TOKYO -- The connection failure that froze some trading at the Tokyo Stock Exchange earlier this month was triggered by incorrect IP addresses, the bourse is set to report in an official review on Tuesday.
The outage at 7:31 a.m. on Oct. 9 occurred when multiple Internet Protocol addresses -- similar to a telephone number or street address that identifies computers -- were set instead of one, at a brokerage's server. That caused the TSE to be flooded with over 1,000 times the data it normally sends, the report to the Financial Services Agency will say.
The flurry of data overwhelmed the exchange's network equipment and rendered one of its four communication lines with brokerages inoperative.
In a detail expected to be left out of the report -- which spans tens of pages -- the IP address settings were likely mistakenly set by a Merrill Lynch client that uses automated high-frequency trading software. The report suggests ways that brokerages as well as investors, including high-frequency traders, can prevent such an issue from arising again.
The disruption resulted in a massive backlog of trades, hurting investors. At 8:03 a.m. and 8:07 a.m., the report says, the TSE asked brokerages to use its remaining three communication lines. But some brokerages still experienced trouble, and around 100,000 trades were left incomplete, needing to be settled after the incident.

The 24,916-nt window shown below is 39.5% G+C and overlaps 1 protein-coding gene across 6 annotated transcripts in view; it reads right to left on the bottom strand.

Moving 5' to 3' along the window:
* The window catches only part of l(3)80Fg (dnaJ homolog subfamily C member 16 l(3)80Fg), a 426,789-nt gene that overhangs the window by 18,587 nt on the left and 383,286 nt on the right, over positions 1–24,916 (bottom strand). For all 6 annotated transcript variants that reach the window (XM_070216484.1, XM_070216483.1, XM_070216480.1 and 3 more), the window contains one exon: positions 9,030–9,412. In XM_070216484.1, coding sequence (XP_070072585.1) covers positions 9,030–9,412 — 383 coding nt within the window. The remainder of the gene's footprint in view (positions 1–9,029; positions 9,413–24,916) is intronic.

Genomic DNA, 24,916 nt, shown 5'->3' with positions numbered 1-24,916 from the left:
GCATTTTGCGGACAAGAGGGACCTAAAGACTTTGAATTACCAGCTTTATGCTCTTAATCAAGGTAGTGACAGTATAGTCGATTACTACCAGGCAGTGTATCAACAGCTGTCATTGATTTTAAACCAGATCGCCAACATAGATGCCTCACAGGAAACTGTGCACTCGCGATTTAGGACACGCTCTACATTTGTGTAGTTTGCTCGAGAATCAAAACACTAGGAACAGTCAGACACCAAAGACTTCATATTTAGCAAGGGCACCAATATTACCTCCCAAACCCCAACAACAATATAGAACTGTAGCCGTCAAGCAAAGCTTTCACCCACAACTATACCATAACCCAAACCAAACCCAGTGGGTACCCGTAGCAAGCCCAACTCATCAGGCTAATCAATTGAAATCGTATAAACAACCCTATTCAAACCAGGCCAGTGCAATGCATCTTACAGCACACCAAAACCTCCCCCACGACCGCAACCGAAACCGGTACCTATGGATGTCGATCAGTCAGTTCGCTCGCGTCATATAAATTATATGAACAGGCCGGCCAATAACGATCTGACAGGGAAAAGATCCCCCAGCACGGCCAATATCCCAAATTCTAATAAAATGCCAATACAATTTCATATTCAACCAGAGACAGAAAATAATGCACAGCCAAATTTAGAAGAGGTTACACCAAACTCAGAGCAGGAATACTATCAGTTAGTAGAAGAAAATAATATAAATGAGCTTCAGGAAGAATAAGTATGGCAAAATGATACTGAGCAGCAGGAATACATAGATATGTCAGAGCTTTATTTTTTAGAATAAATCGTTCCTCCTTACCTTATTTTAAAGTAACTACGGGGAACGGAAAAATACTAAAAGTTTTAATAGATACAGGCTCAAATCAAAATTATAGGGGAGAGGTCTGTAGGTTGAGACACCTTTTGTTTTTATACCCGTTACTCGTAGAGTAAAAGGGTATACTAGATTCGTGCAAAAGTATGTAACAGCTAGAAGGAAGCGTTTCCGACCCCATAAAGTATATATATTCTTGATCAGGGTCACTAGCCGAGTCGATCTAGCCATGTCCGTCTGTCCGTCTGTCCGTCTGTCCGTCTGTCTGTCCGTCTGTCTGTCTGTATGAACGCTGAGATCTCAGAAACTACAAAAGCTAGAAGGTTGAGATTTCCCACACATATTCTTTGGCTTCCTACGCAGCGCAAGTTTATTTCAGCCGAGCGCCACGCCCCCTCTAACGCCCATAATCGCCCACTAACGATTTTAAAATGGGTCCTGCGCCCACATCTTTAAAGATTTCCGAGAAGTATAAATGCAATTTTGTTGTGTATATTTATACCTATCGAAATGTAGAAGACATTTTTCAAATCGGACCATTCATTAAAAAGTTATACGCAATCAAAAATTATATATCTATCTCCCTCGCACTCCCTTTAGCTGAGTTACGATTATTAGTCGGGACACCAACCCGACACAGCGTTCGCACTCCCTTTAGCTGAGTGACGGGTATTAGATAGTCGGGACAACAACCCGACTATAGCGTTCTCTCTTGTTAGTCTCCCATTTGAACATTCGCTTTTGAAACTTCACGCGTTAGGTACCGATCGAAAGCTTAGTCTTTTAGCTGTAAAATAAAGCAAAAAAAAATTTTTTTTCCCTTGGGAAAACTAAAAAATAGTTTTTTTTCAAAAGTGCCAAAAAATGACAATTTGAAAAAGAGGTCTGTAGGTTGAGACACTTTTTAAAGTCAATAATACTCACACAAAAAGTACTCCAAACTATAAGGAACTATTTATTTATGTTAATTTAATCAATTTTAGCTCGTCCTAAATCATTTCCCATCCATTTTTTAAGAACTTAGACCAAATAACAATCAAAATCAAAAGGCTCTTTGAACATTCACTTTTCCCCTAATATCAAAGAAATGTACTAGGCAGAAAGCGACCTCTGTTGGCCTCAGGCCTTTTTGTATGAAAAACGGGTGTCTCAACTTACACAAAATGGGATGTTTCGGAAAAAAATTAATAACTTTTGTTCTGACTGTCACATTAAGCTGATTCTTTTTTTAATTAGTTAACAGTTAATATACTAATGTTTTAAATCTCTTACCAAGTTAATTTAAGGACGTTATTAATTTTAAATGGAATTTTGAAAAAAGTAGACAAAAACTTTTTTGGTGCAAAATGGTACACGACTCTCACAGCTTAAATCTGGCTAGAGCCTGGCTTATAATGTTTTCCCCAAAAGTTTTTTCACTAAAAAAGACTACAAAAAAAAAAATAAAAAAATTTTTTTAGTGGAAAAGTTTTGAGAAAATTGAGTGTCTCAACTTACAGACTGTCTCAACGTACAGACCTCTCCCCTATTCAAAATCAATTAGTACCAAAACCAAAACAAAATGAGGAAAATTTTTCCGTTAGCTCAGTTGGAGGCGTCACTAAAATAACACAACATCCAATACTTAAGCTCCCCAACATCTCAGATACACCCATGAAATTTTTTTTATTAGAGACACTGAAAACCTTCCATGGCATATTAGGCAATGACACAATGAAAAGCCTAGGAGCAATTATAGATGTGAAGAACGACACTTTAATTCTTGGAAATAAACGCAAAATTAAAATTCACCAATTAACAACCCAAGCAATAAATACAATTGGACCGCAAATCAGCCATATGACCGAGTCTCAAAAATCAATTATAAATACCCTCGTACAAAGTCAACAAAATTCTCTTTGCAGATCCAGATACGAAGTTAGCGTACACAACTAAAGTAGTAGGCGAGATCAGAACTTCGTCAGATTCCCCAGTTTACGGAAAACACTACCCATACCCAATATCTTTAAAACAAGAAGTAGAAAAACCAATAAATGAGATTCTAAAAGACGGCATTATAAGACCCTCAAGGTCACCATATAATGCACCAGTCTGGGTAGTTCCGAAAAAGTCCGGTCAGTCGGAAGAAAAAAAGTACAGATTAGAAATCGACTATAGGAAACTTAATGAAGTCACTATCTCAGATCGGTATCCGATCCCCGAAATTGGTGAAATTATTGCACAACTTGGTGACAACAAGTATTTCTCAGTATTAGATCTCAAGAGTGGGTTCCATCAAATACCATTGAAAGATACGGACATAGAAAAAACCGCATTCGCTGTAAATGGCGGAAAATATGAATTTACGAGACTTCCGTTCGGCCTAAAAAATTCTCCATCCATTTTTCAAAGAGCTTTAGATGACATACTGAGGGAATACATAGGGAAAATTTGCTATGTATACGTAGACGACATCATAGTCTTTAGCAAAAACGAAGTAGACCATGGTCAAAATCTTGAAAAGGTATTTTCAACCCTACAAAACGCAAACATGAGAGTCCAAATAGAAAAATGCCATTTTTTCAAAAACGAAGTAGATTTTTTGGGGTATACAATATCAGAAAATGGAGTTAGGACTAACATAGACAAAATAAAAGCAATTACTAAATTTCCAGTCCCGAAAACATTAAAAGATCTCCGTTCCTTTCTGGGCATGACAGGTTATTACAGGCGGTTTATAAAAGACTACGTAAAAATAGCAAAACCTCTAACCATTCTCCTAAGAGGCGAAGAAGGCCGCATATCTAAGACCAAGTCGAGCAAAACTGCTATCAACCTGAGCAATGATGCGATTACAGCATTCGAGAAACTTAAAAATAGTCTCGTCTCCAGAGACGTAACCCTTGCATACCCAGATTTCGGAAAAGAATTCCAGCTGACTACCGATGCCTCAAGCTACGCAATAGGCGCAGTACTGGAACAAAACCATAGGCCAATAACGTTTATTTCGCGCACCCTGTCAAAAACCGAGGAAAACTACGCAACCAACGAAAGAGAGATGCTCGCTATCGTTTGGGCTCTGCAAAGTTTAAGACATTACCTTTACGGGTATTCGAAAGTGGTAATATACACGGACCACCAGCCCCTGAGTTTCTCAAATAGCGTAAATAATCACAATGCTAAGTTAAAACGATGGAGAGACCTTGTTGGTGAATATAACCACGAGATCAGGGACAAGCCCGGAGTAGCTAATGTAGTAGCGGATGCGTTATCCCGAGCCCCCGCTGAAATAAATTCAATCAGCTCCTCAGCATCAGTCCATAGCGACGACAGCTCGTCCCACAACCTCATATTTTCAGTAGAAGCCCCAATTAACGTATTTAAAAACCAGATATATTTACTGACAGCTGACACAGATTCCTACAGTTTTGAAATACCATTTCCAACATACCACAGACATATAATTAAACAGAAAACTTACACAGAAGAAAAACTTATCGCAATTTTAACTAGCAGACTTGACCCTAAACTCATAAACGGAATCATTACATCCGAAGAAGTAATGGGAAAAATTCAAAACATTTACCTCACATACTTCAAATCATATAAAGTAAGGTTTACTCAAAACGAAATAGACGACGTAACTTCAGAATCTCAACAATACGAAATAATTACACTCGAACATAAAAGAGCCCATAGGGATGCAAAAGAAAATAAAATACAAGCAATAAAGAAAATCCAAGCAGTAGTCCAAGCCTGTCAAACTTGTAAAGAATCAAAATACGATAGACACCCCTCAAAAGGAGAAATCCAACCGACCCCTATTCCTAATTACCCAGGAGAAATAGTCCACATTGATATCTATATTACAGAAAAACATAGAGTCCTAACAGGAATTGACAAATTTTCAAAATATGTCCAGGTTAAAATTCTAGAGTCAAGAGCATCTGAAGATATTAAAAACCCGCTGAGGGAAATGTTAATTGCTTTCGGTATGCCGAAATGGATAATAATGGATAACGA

The report attributes the difficulty in switching to the other communication lines to "differences between companies at the administrative and systems levels." It adds that the TSE is "cooperating with brokerages while advancing verification procedures," showing a willingness to work together on preventing a recurrence.
The TSE intends to dock pay for President Koichiro Miyahara in order to take some blame for the disruption as a market operator, and is expected on Tuesday to also assign responsibility for those in charge of the systems.